I know the research and I know the benefits of giving up soda. If I give up just one 24 oz. diet soda a day, I’ll save more than $500 in a year. Forget about the health benefits.
But it’s still challenging.
I don’t drink a lot of coffee, one large cup a day, two at the most, and I don’t drink a lot of caffeine-filled sports or energy drinks either. However, I’ve drunk sugary sodas much of my life. I drank it in good times and bad to fill my thirst. I replaced regular sodas with diet soda more than ten years ago, but I still drink an inordinate amount of soda.
With all of the recent studies on sodas, I’ve been working the past several weeks to give up my taste for Diet Pepsi. In its place, I’ve substituted a ton of seltzer water, tap and bottled water, and iced tea for my daily soda.
I’m fortunate that I’m just giving up soda. We all have our crutches and addictions. I know others struggle with much harder addictions. If I fall down and have a soda, I’m hurting the long-term health of my body, but not on the same scale or stratosphere as someone addicted to alcohol or drugs. I can only imagine the struggle they face.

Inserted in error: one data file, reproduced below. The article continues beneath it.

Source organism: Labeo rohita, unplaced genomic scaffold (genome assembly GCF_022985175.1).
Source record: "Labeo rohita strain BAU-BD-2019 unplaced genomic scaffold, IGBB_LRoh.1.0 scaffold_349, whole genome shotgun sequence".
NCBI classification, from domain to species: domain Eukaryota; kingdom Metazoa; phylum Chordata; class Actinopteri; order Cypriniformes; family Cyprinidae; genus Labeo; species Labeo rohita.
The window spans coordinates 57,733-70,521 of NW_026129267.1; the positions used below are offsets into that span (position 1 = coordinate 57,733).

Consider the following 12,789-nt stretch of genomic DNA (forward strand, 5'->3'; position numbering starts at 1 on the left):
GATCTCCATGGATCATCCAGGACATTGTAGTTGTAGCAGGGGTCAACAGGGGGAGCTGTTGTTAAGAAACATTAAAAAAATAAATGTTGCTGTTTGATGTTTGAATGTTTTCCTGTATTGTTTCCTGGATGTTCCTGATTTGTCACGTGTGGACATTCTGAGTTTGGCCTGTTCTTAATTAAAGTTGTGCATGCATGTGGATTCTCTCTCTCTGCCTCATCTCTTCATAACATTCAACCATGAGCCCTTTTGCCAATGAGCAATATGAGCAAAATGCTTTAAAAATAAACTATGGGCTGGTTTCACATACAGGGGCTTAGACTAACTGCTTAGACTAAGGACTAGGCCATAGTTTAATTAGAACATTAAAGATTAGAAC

While different, I’m still following a similar approach to quitting. I’m trying to replace one habit with another, the same way someone might get up a half hour earlier to exercise or to start work. They take one step and then another and another until the change becomes routine.
I have my good days and bad in my quest to give up soda. I’m sure in time the challenge will become easier to manage. In the meantime, it comes down to a simple challenge: life changes are hard and you have to work at them one day at a time.
Here’s to less fizz and a better life.